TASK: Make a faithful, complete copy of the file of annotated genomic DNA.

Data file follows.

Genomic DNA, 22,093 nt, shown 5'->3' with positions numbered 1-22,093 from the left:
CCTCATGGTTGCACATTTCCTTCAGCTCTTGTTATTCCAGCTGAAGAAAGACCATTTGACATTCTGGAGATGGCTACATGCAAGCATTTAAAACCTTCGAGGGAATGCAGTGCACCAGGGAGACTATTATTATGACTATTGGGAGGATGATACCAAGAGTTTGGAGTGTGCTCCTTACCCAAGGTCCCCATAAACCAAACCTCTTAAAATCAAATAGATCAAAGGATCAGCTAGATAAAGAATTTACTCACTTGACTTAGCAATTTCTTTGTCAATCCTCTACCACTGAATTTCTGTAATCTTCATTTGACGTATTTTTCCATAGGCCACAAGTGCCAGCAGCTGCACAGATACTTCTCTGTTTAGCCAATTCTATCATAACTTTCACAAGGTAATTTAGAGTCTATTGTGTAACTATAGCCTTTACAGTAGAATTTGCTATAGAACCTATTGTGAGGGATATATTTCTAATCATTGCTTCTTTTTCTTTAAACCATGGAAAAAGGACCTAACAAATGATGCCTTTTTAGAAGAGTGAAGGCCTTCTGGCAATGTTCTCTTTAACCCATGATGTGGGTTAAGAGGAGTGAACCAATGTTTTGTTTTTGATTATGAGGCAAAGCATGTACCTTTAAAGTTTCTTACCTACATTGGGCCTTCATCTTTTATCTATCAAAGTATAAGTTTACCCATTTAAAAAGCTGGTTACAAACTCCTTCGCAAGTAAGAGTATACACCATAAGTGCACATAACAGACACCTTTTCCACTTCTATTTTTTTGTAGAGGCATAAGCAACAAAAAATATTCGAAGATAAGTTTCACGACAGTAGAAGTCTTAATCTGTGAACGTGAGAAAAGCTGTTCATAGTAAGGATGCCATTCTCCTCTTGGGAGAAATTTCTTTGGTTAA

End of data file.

Genomic DNA, 22,093 nt, shown 5'->3' with positions numbered 1-22,093 from the left:
CCTCATGGTTGCACATTTCCTTCAGCTCTTGTTATTCCAGCTGAAGAAAGACCATTTGACATTCTGGAGATGGCTACATGCAAGCATTTAAAACCTTCGAGGGAATGCAGTGCACCAGGGAGACTATTATTATGACTATTGGGAGGATGATACCAAGAGTTTGGAGTGTGCTCCTTACCCAAGGTCCCCATAAACCAAACCTCTTAAAATCAAATAGATCAAAGGATCAGCTAGATAAAGAATTTACTCACTTGACTTAGCAATTTCTTTGTCAATCCTCTACCACTGAATTTCTGTAATCTTCATTTGACGTATTTTTCCATAGGCCACAAGTGCCAGCAGCTGCACAGATACTTCTCTGTTTAGCCAATTCTATCATAACTTTCACAAGGTAATTTAGAGTCTATTGTGTAACTATAGCCTTTACAGTAGAATTTGCTATAGAACCTATTGTGAGGGATATATTTCTAATCATTGCTTCTTTTTCTTTAAACCATGGAAAAAGGACCTAACAAATGATGCCTTTTTAGAAGAGTGAAGGCCTTCTGGCAATGTTCTCTTTAACCCATGATGTGGGTTAAGAGGAGTGAACCAATGTTTTGTTTTTGATTATGAGGCAAAGCATGTACCTTTAAAGTTTCTTACCTACATTGGGCCTTCATCTTTTATCTATCAAAGTATAAGTTTACCCATTTAAAAAGCTGGTTACAAACTCCTTCGCAAGTAAGAGTATACACCATAAGTGCACATAACAGACACCTTTTCCACTTCTATTTTTTTGTAGAGGCATAAGCAACAAAAAATATTCGAAGATAAGTTTCACGACAGTAGAAGTCTTAATCTGTGAACGTGAGAAAAGCTGTTCATAGTAAGGATGCCATTCTCCTCTTGGGAGAAATTTCTTTGGTTAA